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Unrestrained Fossil Fuel Burning Could Drown World’s Major Cities

Burning all of Earth’s fossil fuels would trigger enough global warming to completely melt the Antarctic ice sheet. It would cause sea levels to rise by 200 feet (60 meters), drowning land around the world that is currently home to more than a billion people, the researchers said in the study.

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NOAA: El Niño May Accelerate Nuisance Flooding

According to a new NOAA report, many mid-Atlantic and West Coast communities could see the highest number of nuisance flooding days on record through April due to higher sea levels and more frequent storm surge, compounded by the strengthening El Niño, which is likely to continue into the spring.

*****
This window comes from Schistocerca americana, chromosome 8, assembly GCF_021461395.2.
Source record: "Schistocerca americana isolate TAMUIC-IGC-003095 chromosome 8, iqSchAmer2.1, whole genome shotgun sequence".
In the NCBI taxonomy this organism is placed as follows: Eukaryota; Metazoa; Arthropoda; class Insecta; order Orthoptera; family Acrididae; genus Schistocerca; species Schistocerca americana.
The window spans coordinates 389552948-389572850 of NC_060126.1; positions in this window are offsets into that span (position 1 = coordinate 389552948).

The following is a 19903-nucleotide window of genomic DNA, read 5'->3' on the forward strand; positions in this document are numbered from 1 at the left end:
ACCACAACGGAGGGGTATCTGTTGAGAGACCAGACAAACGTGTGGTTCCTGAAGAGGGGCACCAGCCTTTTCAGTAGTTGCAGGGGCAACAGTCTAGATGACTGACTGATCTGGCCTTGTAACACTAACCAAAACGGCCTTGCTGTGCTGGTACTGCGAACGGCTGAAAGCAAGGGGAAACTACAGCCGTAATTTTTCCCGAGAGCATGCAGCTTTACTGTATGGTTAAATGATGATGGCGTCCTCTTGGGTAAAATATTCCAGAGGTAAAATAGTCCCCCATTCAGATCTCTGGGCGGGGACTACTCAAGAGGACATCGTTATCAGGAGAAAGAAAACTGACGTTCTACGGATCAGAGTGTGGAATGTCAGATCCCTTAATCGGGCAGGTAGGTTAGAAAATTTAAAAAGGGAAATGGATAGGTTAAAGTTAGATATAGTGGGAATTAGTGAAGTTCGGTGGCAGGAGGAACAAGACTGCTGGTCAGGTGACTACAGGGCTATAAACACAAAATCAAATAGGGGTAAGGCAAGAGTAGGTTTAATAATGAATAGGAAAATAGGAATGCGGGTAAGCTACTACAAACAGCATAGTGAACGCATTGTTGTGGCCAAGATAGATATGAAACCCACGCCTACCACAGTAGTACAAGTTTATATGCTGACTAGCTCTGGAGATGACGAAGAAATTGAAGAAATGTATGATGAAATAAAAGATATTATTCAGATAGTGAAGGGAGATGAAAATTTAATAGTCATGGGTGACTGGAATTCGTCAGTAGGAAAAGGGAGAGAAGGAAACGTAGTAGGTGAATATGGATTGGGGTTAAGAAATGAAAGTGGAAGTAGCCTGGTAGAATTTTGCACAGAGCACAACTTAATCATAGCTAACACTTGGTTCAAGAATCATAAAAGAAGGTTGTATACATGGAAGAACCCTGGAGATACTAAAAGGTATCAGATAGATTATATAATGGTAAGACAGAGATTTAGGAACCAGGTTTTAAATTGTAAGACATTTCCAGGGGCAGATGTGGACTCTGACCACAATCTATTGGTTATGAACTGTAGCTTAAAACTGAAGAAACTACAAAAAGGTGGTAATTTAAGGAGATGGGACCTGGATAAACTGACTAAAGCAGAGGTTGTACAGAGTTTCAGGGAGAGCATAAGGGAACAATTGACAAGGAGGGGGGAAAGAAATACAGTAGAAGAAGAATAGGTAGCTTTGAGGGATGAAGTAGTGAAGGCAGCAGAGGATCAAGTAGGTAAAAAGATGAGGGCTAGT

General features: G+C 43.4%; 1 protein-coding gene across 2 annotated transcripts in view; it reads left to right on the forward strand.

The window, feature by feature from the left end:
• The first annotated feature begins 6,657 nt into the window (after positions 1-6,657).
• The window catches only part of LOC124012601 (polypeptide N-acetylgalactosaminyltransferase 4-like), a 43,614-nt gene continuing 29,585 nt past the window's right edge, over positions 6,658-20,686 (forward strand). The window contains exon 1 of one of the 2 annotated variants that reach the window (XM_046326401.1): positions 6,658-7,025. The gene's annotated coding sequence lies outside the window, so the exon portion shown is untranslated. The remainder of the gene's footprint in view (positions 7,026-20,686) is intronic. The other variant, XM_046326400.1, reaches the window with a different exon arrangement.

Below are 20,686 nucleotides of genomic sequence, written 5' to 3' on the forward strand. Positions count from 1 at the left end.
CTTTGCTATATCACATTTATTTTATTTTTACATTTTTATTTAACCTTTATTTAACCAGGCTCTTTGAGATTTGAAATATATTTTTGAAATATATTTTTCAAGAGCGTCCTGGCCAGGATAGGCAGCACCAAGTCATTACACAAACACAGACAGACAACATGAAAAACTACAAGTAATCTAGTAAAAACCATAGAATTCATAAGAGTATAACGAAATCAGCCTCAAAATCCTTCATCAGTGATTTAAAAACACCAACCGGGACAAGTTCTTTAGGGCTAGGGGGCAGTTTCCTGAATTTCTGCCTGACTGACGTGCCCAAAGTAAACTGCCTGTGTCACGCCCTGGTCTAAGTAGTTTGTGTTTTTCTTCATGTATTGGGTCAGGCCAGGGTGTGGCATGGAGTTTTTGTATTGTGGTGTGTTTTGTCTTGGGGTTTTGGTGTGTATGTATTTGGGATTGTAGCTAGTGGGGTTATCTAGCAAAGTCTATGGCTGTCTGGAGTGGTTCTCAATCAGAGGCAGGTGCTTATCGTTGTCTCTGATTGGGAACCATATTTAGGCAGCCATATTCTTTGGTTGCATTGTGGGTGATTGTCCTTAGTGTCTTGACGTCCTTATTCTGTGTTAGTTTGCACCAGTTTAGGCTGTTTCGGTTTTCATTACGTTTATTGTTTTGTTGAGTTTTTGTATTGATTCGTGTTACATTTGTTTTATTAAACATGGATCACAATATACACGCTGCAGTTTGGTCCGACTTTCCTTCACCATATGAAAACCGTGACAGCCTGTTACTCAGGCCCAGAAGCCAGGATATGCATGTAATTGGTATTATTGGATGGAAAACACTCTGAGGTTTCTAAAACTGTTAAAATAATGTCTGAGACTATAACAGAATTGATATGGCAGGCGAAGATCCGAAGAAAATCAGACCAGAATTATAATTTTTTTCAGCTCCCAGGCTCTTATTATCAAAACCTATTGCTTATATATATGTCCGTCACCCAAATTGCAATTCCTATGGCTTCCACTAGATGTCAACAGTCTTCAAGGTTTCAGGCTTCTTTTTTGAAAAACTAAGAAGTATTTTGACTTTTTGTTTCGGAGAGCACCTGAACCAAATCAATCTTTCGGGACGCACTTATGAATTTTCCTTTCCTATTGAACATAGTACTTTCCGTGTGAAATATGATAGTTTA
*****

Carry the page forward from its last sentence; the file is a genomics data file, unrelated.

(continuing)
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Summer Sea Ice Likely to Drop to 4th Lowest on Record

The shell of ice that covers the Arctic Ocean is nearing its yearly low point and projections suggest that it will be among the four lowest summer minimums on record.

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Watching the Rivers Flow on Greenland

Besides contributing to sea level rise, melt water runoff also accelerates ice loss: when the water percolates through the ice sheet and reaches the rock below, it slightly lifts the ice, helping it flow faster toward the ocean.

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Recent / Sea Level Rise

Pilkey’s Call: Save The Beaches

August 9th, 2015

Beaches move, and with rising sea levels they are moving faster. People try to slow or halt the process by dredging up sand or erecting imposing seawalls, but those are destructive and doomed efforts. To save the beaches, we must let beaches go where and how they want.